Together, Ocorian and Estera, will provide a complete range of services to clients with multi-jurisdictional needs. In particular, Ocorian clients will benefit from Estera's established North American presence (Bermuda, BVI and Cayman), while Estera clients will be able to leverage Ocorian's strong links to the Middle East and Africa. The businesses will have over 1,250 professionals globally, serving over 8,000 clients across the corporate service, fund administration and private client sector.

So what makes this sector appealing, aside from the consolidation and bolt-on opportunity play?

Well, according to Kassai, businesses in the Trust, Fund and Corporate Services space typically have a plethora of features that PE seeks in an investment including, inter alia:

  • A high level of recurring revenues: structures require administration for a long period of time 
  • Moving services incurs high levels of friction costs, both time and cost, so once set up they tend to remain with the provider unless the service is poor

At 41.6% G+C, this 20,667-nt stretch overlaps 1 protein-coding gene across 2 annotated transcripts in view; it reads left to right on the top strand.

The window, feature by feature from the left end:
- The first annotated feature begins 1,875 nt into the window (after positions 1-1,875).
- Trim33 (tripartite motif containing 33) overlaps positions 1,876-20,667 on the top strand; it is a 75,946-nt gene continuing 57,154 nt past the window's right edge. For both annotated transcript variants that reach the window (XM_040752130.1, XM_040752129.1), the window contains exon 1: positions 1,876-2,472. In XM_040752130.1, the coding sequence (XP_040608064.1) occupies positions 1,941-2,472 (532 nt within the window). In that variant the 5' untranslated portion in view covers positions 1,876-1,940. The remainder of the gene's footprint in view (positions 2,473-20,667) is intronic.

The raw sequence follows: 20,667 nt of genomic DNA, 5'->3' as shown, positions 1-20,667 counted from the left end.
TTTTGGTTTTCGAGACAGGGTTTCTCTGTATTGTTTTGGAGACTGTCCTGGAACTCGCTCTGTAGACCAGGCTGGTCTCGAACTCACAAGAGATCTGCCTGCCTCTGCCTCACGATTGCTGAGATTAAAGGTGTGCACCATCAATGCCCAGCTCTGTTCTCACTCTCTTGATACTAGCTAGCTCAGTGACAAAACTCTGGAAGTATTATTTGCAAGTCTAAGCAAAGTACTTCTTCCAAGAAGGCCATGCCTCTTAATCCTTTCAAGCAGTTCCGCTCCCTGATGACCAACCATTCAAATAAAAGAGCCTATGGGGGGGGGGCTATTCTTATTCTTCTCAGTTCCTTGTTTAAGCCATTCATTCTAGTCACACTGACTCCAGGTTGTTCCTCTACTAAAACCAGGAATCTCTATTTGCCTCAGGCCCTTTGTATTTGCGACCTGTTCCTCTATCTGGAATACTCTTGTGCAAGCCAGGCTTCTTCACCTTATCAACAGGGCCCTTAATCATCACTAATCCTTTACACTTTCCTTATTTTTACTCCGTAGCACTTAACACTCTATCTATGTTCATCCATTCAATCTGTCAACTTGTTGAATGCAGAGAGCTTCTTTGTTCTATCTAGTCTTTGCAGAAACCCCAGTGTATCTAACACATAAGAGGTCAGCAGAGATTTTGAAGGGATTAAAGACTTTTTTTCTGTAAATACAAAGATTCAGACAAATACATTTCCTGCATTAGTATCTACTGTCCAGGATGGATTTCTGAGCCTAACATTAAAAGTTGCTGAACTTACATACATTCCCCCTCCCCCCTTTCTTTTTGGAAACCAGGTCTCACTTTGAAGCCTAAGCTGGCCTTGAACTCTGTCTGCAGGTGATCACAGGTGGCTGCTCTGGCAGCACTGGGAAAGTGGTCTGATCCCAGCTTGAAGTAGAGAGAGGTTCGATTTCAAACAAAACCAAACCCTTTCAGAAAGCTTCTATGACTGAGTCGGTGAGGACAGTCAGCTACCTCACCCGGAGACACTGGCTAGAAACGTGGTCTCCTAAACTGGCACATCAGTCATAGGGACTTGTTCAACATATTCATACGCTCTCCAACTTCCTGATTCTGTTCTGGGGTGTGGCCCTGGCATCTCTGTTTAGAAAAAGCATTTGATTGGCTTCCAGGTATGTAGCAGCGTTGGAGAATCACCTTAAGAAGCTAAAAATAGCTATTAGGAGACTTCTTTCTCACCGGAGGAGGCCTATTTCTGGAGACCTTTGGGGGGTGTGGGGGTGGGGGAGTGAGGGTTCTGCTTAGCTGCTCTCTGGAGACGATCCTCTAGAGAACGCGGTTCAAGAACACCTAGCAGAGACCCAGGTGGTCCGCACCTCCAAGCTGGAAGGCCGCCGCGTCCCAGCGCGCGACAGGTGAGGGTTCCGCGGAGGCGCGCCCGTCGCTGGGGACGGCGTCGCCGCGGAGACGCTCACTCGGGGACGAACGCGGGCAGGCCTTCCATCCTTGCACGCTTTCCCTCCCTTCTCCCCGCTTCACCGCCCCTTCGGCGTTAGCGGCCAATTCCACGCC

• This effectively results in the acquisition of a number of medium-term annuities 
  • High EBITDA margins: depending on business line mix and jurisdictional mix
  • Strong levels of cash conversion 

A new magic circle?

Given these attractive features, there are an increasing number of investors interested in entering the sector, including, as mentioned, the high degree of fragmentation that still exists. As such, the scope for further consolidation remains viable for those actively pursuing acquisition strategies.

“Now that the industry has matured in independence, over the next five years we will see significant industry consolidation,” remarks Kassai. “In the next five years, this sector is likely to mirror the legal and accounting practices, where a “magic circle” of global firms emerges at a global level, ensuring quality consistency and coordination across offices. These firms will be best placed to attract the larger, more sophisticated global clients who focus on quality and are looking for a one-stop shop solution.”

Inflexion’s mantra is to build robust businesses that will continue to deliver shareholder value beyond its period of ownership. It therefore takes a long-term view when assessing add-on acquisitions. There has to be a compelling strategic rationale behind each acquisition, says Kassai, such as: 1) enhancing the service offering by providing a wider jurisdictional footprint, 2) access to new lines of business to diversify revenues, and 3) to create a more interesting career path for employees to ensure the acquisition company can continue to attract and retain the best talent.